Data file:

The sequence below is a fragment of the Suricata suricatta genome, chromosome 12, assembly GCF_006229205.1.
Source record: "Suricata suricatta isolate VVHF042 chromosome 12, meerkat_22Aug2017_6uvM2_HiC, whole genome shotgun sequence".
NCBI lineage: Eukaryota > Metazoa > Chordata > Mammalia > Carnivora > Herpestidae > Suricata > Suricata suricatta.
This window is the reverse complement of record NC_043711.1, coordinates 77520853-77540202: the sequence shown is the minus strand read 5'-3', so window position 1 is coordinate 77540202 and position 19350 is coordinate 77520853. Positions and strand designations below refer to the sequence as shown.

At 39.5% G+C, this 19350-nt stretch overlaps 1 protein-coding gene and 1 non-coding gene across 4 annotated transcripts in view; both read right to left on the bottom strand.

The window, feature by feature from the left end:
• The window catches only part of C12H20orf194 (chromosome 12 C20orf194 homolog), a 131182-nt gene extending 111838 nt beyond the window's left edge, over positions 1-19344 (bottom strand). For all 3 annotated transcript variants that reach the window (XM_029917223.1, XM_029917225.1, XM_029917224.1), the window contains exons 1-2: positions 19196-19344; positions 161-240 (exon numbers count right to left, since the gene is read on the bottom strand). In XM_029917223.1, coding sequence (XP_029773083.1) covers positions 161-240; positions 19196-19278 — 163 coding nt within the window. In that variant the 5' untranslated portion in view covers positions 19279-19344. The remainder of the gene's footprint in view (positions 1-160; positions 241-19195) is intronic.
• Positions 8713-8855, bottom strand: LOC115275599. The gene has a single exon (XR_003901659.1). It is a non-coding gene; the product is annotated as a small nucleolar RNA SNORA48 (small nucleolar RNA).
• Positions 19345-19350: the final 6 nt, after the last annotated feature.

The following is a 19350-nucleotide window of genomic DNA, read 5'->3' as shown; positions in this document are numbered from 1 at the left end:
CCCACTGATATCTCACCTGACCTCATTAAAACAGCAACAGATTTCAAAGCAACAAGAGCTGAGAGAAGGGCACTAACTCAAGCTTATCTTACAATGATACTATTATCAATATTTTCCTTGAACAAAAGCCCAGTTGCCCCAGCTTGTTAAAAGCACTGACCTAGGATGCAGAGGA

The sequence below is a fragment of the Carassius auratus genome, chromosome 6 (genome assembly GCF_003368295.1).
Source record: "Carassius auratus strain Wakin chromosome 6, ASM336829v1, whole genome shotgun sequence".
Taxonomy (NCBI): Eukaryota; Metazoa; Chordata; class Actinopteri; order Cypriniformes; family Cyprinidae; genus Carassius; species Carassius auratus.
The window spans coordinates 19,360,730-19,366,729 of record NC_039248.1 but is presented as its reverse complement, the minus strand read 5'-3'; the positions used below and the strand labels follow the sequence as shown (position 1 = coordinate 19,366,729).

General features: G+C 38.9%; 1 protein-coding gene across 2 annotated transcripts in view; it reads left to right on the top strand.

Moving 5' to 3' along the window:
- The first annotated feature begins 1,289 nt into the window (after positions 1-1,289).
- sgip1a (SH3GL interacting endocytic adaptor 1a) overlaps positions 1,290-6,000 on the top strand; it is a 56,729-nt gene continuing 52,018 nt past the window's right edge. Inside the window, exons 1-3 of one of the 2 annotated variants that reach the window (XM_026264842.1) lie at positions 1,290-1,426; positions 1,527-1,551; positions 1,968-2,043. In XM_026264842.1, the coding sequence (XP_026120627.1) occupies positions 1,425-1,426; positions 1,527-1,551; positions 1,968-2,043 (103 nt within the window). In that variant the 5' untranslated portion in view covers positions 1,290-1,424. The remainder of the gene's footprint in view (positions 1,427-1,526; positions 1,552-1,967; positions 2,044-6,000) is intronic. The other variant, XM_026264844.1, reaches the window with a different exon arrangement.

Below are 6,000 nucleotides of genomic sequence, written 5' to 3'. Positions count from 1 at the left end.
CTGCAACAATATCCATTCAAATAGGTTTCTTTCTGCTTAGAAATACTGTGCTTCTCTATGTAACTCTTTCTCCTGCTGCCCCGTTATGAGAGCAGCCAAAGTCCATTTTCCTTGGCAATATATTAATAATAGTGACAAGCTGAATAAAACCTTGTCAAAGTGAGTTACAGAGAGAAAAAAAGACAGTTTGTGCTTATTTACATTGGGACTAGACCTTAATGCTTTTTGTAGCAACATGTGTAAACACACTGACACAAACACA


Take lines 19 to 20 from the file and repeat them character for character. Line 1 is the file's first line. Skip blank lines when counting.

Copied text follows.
- sgip1a (SH3GL interacting endocytic adaptor 1a) overlaps positions 1,290-6,000 on the top strand; it is a 56,729-nt gene continuing 52,018 nt past the window's right edge. Inside the window, exons 1-3 of one of the 2 annotated variants that reach the window (XM_026264842.1) lie at positions 1,290-1,426; positions 1,527-1,551; positions 1,968-2,043. In XM_026264842.1, the coding sequence (XP_026120627.1) occupies positions 1,425-1,426; positions 1,527-1,551; positions 1,968-2,043 (103 nt within the window). In that variant the 5' untranslated portion in view covers positions 1,290-1,424. The remainder of the gene's footprint in view (positions 1,427-1,526; positions 1,552-1,967; positions 2,044-6,000) is intronic. The other variant, XM_026264844.1, reaches the window with a different exon arrangement.

Below are 6,000 nucleotides of genomic sequence, written 5' to 3'. Positions count from 1 at the left end.